With the New Year dawning across Europe, already several crises are competing for headlines. Buried somewhere in the news, you might have read that the United States is not the only international actor facing a transition of power–change is afoot in the European Union as well. From the conflict in Gaza to the ongoing global economic woes, the Europeans appear determined to play a leading role–that is, if internal squabbling doesn’t get in the way first. Already, some are concerned that the EU’s role in world affairs may not be as “dynamic” as it was just last month.
That’s because as of January 1, the EU presidency rotated out of the hands of French President Nicolas Sarkozy to the Prime Minister of the Czech Republic. As EU leadership moves from Paris to Prague, a degree of consternation seems to be moving across the continent as well.The UK Times Online reports over the weekend on some of the sniping taking place. From the recent conflict in Georgia, to Russia again shutting off gas supplies to Ukraine in the midst of winter, one need not look far to find trouble brewing.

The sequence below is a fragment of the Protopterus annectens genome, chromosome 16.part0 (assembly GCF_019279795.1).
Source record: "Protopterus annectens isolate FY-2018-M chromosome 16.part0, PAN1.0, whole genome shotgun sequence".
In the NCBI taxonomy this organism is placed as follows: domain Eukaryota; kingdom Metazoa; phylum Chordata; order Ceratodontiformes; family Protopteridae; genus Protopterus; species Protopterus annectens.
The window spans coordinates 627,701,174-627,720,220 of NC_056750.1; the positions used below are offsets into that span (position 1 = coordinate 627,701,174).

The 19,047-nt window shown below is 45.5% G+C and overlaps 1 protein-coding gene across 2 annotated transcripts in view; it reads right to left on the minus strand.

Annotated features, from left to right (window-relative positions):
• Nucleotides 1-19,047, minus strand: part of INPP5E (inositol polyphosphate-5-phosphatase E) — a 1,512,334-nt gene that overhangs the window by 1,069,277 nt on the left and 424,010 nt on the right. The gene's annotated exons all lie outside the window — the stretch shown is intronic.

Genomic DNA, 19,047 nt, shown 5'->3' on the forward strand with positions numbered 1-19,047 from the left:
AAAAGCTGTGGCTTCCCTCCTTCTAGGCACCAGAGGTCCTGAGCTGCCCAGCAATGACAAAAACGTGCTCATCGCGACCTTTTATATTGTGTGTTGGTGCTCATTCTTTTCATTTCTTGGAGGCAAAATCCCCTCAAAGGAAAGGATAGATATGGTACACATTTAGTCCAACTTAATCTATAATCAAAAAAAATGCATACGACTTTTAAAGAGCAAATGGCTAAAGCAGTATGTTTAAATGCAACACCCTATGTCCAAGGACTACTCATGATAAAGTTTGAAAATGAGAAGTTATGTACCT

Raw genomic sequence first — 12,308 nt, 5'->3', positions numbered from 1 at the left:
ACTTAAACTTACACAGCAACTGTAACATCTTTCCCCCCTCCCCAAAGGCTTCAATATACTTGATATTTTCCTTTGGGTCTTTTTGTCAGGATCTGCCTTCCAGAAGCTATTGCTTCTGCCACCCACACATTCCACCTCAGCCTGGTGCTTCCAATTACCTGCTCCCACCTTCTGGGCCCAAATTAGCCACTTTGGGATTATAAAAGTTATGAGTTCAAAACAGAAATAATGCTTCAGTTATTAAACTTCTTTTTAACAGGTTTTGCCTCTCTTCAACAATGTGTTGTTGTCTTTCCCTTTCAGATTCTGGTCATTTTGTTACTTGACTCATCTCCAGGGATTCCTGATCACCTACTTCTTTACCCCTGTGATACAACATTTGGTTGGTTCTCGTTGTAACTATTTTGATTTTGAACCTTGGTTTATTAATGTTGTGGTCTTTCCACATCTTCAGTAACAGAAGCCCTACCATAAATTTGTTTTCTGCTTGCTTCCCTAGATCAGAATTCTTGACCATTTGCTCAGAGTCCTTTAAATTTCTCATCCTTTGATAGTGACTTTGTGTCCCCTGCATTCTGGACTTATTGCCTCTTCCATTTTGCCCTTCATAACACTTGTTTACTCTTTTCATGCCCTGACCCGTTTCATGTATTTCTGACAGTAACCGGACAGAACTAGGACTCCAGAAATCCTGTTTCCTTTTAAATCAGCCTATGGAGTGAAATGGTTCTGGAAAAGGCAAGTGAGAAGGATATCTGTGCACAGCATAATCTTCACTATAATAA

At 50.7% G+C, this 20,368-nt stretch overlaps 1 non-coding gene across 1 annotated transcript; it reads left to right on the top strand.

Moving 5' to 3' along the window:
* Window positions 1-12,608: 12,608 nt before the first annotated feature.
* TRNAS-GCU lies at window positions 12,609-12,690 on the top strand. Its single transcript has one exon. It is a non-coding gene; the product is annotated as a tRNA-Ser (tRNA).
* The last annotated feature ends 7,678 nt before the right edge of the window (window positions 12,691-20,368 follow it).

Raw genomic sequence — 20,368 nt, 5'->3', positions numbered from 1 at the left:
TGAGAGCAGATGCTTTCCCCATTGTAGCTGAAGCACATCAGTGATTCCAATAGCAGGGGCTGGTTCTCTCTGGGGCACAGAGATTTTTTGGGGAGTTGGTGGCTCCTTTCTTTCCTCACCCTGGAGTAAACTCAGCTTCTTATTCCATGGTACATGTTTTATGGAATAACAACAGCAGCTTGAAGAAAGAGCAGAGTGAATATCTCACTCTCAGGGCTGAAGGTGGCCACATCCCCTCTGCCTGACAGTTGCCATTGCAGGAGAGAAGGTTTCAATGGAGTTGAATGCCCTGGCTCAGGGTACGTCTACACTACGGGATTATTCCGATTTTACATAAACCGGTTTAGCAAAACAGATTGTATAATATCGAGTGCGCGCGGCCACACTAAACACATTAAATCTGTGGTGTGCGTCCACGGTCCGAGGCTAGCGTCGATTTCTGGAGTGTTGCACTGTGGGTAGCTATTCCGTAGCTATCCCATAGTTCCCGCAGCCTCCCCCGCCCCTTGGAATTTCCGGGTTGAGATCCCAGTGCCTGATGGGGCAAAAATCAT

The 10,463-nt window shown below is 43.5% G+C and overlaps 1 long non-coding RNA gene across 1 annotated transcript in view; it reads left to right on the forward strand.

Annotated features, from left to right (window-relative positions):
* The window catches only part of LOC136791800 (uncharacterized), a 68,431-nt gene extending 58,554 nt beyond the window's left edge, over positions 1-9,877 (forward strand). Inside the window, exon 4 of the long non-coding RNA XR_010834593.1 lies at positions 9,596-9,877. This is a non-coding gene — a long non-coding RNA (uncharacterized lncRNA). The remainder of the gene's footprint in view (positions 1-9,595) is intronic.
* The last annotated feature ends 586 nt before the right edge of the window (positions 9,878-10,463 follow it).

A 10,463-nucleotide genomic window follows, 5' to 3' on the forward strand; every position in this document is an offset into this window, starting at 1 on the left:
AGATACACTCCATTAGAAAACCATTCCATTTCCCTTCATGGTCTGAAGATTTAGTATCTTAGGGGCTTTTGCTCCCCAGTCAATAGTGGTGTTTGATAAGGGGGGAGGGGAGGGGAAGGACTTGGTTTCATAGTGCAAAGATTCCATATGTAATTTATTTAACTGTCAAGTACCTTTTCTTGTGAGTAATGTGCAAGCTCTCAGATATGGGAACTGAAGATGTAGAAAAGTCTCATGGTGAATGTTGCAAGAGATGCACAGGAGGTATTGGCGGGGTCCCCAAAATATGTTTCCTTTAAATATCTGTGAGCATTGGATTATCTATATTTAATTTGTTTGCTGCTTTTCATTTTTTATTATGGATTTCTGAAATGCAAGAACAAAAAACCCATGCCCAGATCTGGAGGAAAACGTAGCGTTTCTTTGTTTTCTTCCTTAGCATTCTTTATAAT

The criticism in the UK Times article, however, mainly centered on criticism of the outspoken Czech President Vaclav Klaus, a fierce critic of global warming alarmism and member of the eurosceptic movement. For his part, Czech Prime Minister Mirek Topolanek–who will actually hold the EU presidency, told EurActiv.com that the fixation on Klaus’ views sometimes borders on “obsessive.” The Czech PM promised to make dealing with Russia–and its attempts to intervene in the EU’s security and energy policy–a priority of the Czech EU presidency. Like previous rows inside the EU, it may simply be that a conflict of personalities is the real culprit here. With the challenges the EU faces in its own backyard, it should be hoped the Czech PM can overcome such obstacles, and begin charting a new course.
Mr. Bell is a U.S. Fulbright Fellow to Austria, and MPA student at Seattle University.